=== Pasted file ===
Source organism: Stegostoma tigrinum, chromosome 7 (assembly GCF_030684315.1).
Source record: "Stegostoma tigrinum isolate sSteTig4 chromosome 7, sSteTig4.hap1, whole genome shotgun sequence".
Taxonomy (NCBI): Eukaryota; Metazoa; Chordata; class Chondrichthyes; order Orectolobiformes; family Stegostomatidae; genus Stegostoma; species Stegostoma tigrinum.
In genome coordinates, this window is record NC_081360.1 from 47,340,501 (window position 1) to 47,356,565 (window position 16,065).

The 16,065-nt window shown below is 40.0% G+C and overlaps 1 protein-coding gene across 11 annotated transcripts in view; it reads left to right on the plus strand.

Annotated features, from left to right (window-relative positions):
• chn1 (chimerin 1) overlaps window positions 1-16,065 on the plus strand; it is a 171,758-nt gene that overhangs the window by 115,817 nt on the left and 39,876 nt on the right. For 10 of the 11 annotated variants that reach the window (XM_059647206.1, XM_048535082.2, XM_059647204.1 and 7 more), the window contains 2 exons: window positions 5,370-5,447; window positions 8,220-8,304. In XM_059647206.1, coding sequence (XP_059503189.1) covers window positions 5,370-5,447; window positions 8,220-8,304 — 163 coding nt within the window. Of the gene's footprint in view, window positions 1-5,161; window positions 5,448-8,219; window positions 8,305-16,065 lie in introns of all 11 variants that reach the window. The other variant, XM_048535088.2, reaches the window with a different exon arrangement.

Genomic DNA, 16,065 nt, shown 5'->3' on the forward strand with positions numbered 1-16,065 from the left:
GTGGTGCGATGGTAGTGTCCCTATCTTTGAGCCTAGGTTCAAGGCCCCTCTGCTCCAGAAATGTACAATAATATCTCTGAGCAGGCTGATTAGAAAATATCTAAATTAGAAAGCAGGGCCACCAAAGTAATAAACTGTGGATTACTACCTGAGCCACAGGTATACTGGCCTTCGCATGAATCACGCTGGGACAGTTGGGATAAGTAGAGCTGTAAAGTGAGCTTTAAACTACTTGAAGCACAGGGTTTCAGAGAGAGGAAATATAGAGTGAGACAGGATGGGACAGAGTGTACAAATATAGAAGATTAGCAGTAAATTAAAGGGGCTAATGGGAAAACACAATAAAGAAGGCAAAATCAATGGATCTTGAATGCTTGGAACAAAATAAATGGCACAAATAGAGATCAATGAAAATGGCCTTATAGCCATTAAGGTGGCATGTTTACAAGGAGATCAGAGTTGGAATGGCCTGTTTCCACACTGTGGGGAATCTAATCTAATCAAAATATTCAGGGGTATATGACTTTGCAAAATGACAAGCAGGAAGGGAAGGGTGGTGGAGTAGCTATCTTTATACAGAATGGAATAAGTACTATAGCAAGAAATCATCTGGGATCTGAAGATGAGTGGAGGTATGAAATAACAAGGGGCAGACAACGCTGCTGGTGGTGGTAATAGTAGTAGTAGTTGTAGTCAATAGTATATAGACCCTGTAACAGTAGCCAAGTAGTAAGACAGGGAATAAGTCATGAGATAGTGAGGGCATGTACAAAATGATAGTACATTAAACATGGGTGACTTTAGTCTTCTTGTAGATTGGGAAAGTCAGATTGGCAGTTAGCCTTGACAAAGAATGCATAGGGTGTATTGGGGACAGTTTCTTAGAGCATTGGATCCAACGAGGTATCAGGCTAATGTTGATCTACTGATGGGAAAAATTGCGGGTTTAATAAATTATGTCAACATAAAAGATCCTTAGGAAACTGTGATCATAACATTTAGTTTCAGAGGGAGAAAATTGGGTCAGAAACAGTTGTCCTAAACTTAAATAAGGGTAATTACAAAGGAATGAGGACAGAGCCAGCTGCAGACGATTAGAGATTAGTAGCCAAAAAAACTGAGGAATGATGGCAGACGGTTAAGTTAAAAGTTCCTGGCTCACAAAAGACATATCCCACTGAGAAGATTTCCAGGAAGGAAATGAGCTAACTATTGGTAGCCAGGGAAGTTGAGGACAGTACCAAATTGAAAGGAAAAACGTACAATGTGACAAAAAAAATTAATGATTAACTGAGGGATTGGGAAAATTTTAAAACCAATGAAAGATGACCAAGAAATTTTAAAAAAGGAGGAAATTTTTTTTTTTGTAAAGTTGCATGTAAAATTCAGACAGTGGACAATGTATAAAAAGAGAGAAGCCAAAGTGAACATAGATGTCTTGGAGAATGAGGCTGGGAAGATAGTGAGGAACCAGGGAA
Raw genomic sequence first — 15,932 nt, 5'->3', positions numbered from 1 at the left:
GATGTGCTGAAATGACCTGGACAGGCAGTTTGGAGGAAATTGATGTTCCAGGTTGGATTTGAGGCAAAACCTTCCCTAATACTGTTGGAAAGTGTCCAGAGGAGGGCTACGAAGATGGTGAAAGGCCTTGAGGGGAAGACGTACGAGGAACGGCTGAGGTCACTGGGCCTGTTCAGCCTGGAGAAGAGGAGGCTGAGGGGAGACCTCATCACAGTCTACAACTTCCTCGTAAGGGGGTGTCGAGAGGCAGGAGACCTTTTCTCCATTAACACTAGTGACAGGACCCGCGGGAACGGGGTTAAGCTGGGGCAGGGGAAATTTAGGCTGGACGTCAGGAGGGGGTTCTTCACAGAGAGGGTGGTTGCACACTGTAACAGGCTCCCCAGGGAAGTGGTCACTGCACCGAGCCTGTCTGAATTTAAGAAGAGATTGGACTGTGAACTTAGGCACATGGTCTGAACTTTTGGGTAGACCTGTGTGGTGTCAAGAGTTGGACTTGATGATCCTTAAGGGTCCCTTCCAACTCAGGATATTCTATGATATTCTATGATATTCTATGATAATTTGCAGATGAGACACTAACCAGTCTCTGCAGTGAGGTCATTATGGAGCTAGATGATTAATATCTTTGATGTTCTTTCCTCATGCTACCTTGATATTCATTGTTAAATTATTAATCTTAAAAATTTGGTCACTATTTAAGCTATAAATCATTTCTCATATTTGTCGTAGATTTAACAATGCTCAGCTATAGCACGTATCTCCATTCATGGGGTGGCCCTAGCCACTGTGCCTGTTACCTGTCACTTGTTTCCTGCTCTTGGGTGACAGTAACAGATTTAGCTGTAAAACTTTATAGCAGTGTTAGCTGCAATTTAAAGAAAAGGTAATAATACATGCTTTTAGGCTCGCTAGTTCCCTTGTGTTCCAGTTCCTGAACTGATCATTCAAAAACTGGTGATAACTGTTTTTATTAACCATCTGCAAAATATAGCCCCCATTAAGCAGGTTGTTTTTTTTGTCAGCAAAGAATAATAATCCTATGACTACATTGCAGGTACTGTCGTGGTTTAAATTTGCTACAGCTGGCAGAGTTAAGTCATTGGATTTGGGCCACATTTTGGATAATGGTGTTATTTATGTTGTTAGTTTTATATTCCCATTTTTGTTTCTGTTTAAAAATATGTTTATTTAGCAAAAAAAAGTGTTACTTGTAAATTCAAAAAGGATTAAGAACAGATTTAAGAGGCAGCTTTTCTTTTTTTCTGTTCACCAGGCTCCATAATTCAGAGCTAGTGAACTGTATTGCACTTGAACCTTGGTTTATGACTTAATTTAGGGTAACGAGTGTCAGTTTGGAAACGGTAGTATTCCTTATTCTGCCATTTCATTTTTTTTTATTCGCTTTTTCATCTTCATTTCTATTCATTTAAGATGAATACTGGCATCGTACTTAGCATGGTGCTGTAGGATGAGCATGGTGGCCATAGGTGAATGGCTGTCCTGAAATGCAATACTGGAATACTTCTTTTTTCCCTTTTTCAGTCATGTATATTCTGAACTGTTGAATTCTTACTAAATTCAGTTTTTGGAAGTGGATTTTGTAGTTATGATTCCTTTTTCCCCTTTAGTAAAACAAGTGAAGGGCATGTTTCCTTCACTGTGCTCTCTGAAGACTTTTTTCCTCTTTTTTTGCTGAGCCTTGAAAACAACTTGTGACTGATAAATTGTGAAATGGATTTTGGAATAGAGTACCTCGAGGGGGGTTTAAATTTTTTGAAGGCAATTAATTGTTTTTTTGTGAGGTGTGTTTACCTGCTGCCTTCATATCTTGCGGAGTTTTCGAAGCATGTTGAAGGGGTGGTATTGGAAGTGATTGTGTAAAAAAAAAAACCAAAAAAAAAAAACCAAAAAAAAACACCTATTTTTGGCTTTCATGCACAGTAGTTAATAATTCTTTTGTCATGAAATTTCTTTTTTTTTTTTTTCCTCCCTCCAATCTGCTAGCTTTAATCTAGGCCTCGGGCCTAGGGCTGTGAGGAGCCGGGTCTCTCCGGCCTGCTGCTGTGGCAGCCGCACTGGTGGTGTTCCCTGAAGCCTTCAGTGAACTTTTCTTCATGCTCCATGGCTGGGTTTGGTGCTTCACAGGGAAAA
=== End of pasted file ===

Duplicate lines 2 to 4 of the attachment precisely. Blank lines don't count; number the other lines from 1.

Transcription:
Source record: "Stegostoma tigrinum isolate sSteTig4 chromosome 7, sSteTig4.hap1, whole genome shotgun sequence".
Taxonomy (NCBI): Eukaryota; Metazoa; Chordata; class Chondrichthyes; order Orectolobiformes; family Stegostomatidae; genus Stegostoma; species Stegostoma tigrinum.
In genome coordinates, this window is record NC_081360.1 from 47,340,501 (window position 1) to 47,356,565 (window position 16,065).